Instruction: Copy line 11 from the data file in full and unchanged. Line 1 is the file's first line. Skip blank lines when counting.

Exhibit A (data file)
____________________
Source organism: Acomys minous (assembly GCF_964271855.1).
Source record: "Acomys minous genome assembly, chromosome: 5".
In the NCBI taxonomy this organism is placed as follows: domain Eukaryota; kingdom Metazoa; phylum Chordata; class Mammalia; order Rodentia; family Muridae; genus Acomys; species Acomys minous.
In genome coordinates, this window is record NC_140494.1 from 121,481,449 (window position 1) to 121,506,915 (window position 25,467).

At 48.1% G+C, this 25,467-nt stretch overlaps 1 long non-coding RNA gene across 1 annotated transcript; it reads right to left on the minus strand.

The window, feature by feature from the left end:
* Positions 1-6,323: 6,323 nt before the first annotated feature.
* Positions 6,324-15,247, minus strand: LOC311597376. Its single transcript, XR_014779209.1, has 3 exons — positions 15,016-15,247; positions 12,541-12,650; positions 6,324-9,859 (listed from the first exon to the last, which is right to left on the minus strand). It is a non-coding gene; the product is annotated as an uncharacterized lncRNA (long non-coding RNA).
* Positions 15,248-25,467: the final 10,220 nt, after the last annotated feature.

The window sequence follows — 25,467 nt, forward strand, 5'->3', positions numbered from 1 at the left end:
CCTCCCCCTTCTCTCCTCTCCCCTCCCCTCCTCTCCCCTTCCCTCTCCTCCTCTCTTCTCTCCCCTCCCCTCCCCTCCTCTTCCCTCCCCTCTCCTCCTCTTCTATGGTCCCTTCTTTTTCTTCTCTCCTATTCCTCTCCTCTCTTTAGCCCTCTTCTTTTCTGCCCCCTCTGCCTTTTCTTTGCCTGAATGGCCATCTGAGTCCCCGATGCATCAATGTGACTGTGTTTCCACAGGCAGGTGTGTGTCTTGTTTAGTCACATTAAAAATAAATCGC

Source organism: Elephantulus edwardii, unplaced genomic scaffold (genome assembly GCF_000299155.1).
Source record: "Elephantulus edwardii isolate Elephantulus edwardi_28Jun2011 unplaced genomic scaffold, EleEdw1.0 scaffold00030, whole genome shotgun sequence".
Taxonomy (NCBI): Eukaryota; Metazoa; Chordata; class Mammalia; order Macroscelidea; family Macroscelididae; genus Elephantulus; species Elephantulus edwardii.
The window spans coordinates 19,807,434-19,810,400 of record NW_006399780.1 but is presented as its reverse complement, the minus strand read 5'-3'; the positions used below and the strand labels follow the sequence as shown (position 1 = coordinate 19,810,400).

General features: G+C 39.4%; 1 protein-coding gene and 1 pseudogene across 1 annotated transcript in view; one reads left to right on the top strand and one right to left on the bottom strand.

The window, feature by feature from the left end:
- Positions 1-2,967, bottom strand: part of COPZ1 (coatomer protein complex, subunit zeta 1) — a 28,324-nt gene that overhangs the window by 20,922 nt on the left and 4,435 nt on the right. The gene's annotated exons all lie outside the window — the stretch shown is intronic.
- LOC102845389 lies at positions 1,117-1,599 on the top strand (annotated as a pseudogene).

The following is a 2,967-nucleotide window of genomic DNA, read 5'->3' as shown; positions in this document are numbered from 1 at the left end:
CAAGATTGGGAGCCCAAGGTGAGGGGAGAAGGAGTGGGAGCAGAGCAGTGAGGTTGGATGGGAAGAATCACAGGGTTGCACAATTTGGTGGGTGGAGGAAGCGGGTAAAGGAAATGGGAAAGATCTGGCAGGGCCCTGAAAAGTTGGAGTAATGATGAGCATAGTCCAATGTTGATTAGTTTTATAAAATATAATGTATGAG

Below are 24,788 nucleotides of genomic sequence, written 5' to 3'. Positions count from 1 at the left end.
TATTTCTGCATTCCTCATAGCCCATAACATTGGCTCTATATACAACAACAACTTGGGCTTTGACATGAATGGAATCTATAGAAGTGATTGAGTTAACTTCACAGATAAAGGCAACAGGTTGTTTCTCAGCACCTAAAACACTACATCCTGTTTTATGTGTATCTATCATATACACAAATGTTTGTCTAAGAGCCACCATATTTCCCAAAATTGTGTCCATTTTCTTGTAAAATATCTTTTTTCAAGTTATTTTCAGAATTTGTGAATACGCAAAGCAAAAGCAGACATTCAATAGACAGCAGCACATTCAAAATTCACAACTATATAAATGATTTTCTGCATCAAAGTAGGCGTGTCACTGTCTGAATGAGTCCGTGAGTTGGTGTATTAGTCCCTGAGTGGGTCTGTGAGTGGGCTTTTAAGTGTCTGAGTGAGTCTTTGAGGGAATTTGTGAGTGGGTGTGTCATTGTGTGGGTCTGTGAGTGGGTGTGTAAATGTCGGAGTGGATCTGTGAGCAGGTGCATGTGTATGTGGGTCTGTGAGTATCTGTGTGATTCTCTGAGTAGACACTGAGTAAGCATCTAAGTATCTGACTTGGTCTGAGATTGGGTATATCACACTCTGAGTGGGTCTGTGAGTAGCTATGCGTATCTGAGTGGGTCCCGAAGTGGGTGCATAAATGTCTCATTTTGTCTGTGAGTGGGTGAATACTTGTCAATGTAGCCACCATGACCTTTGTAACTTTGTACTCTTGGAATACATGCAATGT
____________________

CCTCCCCCTTCTCTCCTCTCCCCTCCCCTCCTCTCCCCTTCCCTCTCCTCCTCTCTTCTCTCCCCTCCCCTCCCCTCCTCTTCCCTCCCCTCTCCTCCTCTTCTATGGTCCCTTCTTTTTCTTCTCTCCTATTCCTCTCCTCTCTTTAGCCCTCTTCTTTTCTGCCCCCTCTGCCTTTTCTTTGCCTGAATGGCCATCTGAGTCCCCGATGCATCAATGTGACTGTGTTTCCACAGGCAGGTGTGTGTCTTGTTTAGTCACATTAAAAATAAATCGC